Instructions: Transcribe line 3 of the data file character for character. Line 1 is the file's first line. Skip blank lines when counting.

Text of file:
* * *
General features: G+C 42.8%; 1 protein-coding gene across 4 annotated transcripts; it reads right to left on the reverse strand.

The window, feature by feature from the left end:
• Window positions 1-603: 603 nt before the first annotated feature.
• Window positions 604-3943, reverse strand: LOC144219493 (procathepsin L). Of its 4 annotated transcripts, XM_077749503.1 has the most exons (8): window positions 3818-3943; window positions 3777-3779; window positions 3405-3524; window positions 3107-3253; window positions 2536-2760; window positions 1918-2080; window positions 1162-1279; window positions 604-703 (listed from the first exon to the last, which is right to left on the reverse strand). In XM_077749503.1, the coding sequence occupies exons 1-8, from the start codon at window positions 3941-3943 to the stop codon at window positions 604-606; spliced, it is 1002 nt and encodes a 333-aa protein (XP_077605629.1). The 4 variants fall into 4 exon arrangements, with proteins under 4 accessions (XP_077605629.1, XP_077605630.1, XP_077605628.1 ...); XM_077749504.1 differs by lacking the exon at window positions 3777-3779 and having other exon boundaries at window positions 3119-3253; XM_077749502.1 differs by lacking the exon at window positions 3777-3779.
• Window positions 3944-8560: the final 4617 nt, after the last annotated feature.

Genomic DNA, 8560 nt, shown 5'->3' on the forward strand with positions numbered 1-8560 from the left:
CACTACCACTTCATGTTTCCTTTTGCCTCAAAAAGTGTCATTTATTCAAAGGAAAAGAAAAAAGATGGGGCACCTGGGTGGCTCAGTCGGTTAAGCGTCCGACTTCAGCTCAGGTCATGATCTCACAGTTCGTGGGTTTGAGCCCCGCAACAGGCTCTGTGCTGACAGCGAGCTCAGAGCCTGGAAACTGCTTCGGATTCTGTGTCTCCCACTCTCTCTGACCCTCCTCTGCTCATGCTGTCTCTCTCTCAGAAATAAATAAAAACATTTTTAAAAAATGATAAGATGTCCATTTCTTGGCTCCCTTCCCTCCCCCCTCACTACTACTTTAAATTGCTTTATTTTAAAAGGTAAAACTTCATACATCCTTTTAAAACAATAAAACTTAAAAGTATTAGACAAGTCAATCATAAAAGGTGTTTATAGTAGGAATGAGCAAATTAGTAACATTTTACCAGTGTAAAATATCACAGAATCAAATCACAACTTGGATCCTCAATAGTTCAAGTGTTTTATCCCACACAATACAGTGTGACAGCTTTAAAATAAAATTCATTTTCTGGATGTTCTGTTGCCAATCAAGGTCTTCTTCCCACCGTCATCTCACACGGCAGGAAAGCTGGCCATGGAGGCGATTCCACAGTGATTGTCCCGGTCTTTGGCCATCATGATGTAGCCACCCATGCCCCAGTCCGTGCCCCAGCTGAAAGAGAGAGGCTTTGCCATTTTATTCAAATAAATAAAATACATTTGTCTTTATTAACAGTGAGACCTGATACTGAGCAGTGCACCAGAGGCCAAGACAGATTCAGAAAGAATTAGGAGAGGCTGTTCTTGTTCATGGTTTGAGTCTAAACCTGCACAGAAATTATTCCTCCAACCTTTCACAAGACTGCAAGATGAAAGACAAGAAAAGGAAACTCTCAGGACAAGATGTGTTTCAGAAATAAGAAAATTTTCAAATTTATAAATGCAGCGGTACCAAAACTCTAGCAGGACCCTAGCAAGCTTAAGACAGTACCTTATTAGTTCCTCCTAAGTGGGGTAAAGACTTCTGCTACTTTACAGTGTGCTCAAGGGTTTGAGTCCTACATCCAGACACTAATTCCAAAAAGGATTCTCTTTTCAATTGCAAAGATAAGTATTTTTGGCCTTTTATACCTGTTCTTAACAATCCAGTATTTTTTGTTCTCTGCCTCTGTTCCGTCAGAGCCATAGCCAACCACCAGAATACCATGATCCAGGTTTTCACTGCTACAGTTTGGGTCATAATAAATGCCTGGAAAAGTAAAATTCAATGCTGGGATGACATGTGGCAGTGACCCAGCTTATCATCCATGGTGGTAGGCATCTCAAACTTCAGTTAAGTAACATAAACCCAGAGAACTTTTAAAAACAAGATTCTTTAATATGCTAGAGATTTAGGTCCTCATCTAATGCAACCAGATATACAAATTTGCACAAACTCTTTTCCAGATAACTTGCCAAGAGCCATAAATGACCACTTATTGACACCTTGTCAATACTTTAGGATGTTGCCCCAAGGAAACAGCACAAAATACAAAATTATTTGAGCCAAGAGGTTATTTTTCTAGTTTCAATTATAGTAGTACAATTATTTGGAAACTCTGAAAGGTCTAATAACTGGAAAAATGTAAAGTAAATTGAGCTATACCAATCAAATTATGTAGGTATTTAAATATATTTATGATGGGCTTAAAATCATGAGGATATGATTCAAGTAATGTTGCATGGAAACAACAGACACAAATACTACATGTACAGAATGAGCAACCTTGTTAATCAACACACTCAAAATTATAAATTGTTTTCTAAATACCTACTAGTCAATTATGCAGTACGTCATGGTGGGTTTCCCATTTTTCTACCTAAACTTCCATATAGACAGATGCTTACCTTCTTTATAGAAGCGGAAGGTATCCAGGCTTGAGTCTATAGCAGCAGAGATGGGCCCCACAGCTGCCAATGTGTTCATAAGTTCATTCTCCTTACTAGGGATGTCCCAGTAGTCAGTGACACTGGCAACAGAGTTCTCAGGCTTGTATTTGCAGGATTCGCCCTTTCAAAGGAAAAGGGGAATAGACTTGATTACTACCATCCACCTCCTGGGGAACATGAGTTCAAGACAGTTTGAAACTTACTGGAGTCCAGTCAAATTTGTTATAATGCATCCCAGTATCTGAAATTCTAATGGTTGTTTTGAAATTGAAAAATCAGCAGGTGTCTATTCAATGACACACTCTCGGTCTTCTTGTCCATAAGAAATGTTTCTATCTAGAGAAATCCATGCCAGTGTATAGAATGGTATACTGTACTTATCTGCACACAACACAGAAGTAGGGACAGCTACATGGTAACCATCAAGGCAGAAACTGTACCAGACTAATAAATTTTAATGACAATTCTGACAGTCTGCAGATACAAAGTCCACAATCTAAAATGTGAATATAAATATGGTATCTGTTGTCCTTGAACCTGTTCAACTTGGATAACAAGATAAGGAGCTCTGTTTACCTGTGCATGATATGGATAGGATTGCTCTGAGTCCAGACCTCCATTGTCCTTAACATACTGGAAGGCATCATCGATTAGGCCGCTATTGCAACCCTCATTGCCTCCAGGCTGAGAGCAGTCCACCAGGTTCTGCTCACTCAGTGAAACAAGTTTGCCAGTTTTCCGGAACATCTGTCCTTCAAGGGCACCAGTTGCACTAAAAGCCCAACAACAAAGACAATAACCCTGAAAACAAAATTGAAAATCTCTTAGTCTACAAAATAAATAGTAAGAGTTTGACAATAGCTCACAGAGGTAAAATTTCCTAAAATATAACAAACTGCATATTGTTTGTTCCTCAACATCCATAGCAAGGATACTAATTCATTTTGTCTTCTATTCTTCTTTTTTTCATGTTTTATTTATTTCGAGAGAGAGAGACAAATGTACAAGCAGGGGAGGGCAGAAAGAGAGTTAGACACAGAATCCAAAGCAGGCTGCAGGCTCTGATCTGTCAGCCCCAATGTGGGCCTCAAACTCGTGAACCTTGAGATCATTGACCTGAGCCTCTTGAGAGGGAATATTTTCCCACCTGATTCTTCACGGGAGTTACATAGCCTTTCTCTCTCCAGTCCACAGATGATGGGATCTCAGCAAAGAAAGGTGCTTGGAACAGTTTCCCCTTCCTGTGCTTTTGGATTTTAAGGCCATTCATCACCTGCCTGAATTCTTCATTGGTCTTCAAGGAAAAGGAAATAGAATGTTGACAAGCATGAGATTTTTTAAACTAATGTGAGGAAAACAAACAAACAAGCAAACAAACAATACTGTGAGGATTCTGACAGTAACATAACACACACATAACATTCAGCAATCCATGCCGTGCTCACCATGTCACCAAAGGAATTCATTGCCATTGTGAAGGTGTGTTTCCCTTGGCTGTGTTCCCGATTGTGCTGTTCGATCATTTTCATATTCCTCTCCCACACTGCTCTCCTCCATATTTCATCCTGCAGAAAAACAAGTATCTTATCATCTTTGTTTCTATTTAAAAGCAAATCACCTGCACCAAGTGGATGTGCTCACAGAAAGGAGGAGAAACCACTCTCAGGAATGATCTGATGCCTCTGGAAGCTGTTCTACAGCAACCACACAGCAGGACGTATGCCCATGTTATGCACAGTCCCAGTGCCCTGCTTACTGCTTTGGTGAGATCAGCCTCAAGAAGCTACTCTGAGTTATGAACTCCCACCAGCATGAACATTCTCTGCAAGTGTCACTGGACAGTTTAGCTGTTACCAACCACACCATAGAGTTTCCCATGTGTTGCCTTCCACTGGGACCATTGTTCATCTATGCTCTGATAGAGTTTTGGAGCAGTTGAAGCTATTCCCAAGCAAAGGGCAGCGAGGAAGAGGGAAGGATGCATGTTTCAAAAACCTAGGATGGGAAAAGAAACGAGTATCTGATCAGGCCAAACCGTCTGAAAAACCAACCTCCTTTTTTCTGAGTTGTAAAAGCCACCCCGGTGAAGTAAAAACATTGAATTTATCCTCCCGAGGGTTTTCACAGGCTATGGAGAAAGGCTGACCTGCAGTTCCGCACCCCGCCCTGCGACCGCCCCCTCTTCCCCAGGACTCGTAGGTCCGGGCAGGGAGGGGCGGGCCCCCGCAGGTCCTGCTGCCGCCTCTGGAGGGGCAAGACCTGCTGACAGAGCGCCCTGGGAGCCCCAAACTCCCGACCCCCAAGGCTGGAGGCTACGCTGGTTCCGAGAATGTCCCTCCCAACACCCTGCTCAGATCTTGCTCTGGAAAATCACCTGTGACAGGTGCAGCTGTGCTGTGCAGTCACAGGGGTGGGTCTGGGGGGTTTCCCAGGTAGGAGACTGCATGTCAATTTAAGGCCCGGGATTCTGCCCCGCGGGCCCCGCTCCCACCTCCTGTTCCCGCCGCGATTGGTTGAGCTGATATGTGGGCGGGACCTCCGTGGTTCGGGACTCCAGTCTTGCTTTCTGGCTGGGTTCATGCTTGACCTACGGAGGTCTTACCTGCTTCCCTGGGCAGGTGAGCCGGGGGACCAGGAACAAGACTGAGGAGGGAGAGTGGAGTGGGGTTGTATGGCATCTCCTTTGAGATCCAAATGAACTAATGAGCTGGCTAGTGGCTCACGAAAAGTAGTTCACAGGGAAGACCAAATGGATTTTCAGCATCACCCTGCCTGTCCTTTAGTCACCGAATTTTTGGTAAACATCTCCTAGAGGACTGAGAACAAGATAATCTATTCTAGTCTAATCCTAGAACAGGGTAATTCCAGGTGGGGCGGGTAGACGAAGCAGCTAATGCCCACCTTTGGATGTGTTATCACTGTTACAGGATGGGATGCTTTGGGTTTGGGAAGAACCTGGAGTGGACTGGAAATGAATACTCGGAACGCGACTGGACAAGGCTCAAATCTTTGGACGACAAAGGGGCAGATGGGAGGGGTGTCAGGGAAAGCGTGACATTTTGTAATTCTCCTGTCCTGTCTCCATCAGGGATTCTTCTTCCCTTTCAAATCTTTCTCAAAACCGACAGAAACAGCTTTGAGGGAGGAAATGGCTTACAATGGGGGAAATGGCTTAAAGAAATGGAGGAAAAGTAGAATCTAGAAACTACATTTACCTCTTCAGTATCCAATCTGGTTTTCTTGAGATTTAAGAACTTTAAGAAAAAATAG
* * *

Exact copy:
• Window positions 1-603: 603 nt before the first annotated feature.